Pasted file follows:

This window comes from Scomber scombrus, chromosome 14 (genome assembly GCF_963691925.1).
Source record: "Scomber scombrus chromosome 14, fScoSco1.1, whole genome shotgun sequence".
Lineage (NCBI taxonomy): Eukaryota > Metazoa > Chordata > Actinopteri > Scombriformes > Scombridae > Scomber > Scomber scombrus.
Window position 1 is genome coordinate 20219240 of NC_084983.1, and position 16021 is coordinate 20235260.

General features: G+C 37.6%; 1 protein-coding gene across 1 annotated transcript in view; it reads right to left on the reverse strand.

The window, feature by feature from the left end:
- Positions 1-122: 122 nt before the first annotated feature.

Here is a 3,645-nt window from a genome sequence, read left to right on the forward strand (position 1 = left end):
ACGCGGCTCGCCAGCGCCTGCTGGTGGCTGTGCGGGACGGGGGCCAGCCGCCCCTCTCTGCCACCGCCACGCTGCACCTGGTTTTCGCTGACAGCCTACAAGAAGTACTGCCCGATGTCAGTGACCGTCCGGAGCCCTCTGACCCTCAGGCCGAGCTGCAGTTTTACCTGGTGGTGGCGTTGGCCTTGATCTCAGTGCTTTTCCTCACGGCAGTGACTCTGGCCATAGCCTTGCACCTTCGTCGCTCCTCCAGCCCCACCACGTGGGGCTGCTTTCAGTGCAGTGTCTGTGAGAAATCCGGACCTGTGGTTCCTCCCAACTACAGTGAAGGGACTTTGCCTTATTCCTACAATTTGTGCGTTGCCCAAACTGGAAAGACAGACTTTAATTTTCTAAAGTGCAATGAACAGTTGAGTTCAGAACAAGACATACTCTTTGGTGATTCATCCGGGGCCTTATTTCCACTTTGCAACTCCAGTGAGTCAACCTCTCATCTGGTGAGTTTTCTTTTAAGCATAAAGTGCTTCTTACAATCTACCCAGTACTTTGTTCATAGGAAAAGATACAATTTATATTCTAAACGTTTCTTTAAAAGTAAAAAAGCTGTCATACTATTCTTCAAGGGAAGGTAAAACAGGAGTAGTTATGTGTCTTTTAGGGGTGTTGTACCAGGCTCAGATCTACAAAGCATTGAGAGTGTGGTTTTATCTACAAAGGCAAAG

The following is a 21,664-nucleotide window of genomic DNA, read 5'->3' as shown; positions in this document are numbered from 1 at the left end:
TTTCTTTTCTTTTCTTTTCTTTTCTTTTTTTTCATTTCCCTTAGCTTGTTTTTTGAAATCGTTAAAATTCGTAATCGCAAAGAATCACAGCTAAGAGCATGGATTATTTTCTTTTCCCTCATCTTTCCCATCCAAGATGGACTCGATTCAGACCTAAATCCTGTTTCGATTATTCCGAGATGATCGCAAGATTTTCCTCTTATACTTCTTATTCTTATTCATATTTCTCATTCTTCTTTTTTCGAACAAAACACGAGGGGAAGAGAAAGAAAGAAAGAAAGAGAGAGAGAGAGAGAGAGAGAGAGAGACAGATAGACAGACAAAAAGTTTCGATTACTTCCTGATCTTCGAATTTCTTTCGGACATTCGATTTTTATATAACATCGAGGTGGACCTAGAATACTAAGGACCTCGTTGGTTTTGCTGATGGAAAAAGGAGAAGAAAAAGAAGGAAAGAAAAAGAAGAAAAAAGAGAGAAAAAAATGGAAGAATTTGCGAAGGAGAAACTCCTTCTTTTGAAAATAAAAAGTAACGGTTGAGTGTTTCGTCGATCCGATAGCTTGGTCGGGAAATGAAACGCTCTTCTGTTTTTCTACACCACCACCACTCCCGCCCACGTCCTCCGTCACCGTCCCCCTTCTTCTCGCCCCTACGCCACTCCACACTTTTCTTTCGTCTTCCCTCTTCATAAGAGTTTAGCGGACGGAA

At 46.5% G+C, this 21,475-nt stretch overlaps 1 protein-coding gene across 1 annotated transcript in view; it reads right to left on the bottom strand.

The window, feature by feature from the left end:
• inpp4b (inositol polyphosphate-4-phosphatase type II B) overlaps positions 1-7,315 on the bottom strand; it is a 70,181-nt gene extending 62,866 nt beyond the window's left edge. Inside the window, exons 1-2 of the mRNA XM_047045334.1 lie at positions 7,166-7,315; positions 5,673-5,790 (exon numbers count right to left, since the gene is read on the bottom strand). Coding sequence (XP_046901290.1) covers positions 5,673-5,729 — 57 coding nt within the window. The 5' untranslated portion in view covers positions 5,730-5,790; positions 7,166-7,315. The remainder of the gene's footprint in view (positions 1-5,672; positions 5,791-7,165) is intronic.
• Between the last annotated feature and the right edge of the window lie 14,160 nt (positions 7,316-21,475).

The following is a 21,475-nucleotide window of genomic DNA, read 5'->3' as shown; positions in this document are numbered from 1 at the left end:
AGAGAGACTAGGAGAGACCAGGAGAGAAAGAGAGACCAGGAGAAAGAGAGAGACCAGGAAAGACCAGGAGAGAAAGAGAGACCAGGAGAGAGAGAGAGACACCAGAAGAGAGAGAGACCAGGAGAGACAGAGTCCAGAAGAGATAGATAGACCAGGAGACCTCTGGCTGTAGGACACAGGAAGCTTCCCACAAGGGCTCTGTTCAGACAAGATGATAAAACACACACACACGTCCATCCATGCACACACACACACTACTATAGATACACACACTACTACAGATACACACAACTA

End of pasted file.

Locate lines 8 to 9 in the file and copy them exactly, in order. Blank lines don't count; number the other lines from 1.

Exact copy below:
Here is a 3,645-nt window from a genome sequence, read left to right on the forward strand (position 1 = left end):
ACGCGGCTCGCCAGCGCCTGCTGGTGGCTGTGCGGGACGGGGGCCAGCCGCCCCTCTCTGCCACCGCCACGCTGCACCTGGTTTTCGCTGACAGCCTACAAGAAGTACTGCCCGATGTCAGTGACCGTCCGGAGCCCTCTGACCCTCAGGCCGAGCTGCAGTTTTACCTGGTGGTGGCGTTGGCCTTGATCTCAGTGCTTTTCCTCACGGCAGTGACTCTGGCCATAGCCTTGCACCTTCGTCGCTCCTCCAGCCCCACCACGTGGGGCTGCTTTCAGTGCAGTGTCTGTGAGAAATCCGGACCTGTGGTTCCTCCCAACTACAGTGAAGGGACTTTGCCTTATTCCTACAATTTGTGCGTTGCCCAAACTGGAAAGACAGACTTTAATTTTCTAAAGTGCAATGAACAGTTGAGTTCAGAACAAGACATACTCTTTGGTGATTCATCCGGGGCCTTATTTCCACTTTGCAACTCCAGTGAGTCAACCTCTCATCTGGTGAGTTTTCTTTTAAGCATAAAGTGCTTCTTACAATCTACCCAGTACTTTGTTCATAGGAAAAGATACAATTTATATTCTAAACGTTTCTTTAAAAGTAAAAAAGCTGTCATACTATTCTTCAAGGGAAGGTAAAACAGGAGTAGTTATGTGTCTTTTAGGGGTGTTGTACCAGGCTCAGATCTACAAAGCATTGAGAGTGTGGTTTTATCTACAAAGGCAAAG